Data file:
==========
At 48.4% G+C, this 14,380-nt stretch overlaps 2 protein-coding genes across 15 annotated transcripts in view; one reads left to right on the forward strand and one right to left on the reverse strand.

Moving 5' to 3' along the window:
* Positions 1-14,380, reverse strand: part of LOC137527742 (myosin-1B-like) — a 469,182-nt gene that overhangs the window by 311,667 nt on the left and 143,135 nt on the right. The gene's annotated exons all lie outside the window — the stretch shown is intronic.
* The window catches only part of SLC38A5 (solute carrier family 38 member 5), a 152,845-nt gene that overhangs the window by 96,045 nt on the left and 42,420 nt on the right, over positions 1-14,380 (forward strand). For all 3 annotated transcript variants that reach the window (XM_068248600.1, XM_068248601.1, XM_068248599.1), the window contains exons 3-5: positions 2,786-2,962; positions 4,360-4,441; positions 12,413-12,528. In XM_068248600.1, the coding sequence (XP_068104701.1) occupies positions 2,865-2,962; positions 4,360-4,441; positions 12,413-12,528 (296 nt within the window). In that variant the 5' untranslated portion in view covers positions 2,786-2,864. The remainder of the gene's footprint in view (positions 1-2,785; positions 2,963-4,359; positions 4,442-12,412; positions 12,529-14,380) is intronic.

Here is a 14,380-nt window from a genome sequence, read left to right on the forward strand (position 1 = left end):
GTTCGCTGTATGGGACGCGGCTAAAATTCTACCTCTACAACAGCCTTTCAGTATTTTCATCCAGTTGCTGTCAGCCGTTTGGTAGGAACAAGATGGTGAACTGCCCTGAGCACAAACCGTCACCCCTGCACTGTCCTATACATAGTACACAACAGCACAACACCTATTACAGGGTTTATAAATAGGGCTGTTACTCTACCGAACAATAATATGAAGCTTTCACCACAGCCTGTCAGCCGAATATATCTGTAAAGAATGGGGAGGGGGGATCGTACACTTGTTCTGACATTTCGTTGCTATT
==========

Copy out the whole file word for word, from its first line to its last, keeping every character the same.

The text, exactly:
At 48.4% G+C, this 14,380-nt stretch overlaps 2 protein-coding genes across 15 annotated transcripts in view; one reads left to right on the forward strand and one right to left on the reverse strand.

Moving 5' to 3' along the window:
* Positions 1-14,380, reverse strand: part of LOC137527742 (myosin-1B-like) — a 469,182-nt gene that overhangs the window by 311,667 nt on the left and 143,135 nt on the right. The gene's annotated exons all lie outside the window — the stretch shown is intronic.
* The window catches only part of SLC38A5 (solute carrier family 38 member 5), a 152,845-nt gene that overhangs the window by 96,045 nt on the left and 42,420 nt on the right, over positions 1-14,380 (forward strand). For all 3 annotated transcript variants that reach the window (XM_068248600.1, XM_068248601.1, XM_068248599.1), the window contains exons 3-5: positions 2,786-2,962; positions 4,360-4,441; positions 12,413-12,528. In XM_068248600.1, the coding sequence (XP_068104701.1) occupies positions 2,865-2,962; positions 4,360-4,441; positions 12,413-12,528 (296 nt within the window). In that variant the 5' untranslated portion in view covers positions 2,786-2,864. The remainder of the gene's footprint in view (positions 1-2,785; positions 2,963-4,359; positions 4,442-12,412; positions 12,529-14,380) is intronic.

Here is a 14,380-nt window from a genome sequence, read left to right on the forward strand (position 1 = left end):
GTTCGCTGTATGGGACGCGGCTAAAATTCTACCTCTACAACAGCCTTTCAGTATTTTCATCCAGTTGCTGTCAGCCGTTTGGTAGGAACAAGATGGTGAACTGCCCTGAGCACAAACCGTCACCCCTGCACTGTCCTATACATAGTACACAACAGCACAACACCTATTACAGGGTTTATAAATAGGGCTGTTACTCTACCGAACAATAATATGAAGCTTTCACCACAGCCTGTCAGCCGAATATATCTGTAAAGAATGGGGAGGGGGGATCGTACACTTGTTCTGACATTTCGTTGCTATT